On March 24, Thai citizens went to the polls for the first time since the 2014 coup, in which General – now Prime Minister – Prayut Chan-o-cha came to power. The election for the House of Representatives had originally been promised for the end of 2015, but it was delayed until this month amid criticism from the opposition and civil society. The 2019 general election was also the first to take place in accordance with the 2017 constitution, which changed the voting system. Additionally, pre-election intrigue like Princess Ubolratana's ultimately unsuccessful bid to run drew international attention to this highly-anticipated election.
Seventy-seven parties ran and 66 per cent of eligible voters cast their ballots. The election was widely regarded as a two-way contest between the bloc that supports the pro-junta Palang Pracharath Party and the alliance around the Pheu Thai Party. Anticlimactically, the outcome of this election is still unknown, for two main reasons.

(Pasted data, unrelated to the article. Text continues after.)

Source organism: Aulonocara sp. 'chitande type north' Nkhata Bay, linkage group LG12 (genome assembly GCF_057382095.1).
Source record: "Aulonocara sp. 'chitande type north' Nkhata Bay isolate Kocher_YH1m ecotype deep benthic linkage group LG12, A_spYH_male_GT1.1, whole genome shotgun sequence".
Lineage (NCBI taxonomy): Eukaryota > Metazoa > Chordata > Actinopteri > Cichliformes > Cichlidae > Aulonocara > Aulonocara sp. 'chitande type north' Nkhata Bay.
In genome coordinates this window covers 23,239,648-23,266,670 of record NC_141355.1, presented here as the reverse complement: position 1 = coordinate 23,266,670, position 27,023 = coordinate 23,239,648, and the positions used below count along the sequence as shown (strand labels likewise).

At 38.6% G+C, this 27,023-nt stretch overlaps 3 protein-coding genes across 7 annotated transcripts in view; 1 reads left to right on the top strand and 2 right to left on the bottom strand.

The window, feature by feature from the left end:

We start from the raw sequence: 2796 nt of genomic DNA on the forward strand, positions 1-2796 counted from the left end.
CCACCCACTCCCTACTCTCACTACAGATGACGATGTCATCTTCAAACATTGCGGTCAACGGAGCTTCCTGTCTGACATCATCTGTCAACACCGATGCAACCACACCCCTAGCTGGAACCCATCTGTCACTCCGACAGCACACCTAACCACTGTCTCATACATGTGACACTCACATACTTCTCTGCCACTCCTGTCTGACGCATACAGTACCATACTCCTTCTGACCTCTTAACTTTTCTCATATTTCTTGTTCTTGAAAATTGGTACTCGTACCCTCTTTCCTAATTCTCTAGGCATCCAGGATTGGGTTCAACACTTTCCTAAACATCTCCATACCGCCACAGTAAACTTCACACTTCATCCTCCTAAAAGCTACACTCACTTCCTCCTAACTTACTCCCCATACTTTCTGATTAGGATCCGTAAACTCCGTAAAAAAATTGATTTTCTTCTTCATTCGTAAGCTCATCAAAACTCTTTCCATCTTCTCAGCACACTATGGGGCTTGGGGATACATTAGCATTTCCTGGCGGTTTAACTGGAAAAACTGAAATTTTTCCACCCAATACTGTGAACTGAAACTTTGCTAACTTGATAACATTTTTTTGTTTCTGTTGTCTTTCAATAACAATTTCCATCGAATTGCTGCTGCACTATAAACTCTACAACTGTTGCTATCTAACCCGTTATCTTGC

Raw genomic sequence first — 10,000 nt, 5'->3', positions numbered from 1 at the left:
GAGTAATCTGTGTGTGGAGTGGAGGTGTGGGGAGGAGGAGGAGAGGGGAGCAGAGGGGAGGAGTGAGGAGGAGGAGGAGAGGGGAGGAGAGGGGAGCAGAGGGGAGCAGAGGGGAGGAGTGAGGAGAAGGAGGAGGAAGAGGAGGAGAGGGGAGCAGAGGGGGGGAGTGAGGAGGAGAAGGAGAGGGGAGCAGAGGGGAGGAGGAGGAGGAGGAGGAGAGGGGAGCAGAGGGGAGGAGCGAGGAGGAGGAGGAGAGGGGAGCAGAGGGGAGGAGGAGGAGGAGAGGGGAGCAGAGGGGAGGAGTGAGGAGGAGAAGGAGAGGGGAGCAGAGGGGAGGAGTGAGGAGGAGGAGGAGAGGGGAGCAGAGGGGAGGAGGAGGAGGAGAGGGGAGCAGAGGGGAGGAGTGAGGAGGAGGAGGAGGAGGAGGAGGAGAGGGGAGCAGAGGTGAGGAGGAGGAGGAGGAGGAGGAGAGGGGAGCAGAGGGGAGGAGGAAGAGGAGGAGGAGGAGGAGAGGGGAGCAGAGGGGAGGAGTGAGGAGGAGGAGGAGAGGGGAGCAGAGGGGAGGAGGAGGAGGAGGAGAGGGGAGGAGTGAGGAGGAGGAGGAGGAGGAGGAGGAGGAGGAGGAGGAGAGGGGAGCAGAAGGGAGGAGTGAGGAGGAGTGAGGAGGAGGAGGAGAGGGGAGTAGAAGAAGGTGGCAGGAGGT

First, the Election Commission announced the unofficial results from 350 constituencies, but withheld the result of the remaining 150 seats, citing counting problems. Based on this result, the Pheu Thai Party announced a seven-party coalition with at least 255 seats. The body announced on March 28 that Palang Pracharath won the popular vote with 8.4 million votes, but still did not reveal the allocation of the 150 seats, which is due May 9.
Second, under the amended 2017 constitution, the junta can pick most of the 250 senators who vote with 500 members of the House of Representatives to elect the prime minister. Technically, Palang Pracharath only needs 126 representatives to support General Prayut's election. At the moment, both blocs are claiming victory.
Experts believe that regardless of the election result, political instability will likely remain in Thailand due to a continued tug-of-war between the junta and the civil society-backed opposition. Former Prime Minister Thaksin Shinawatra, now in exile, voiced his concerns over the election through an op-ed in the New York Times, claiming that the junta was "ready to destroy the system" and had "rigged" the election, echoing the opposition rallying around the Pheu Thai Party.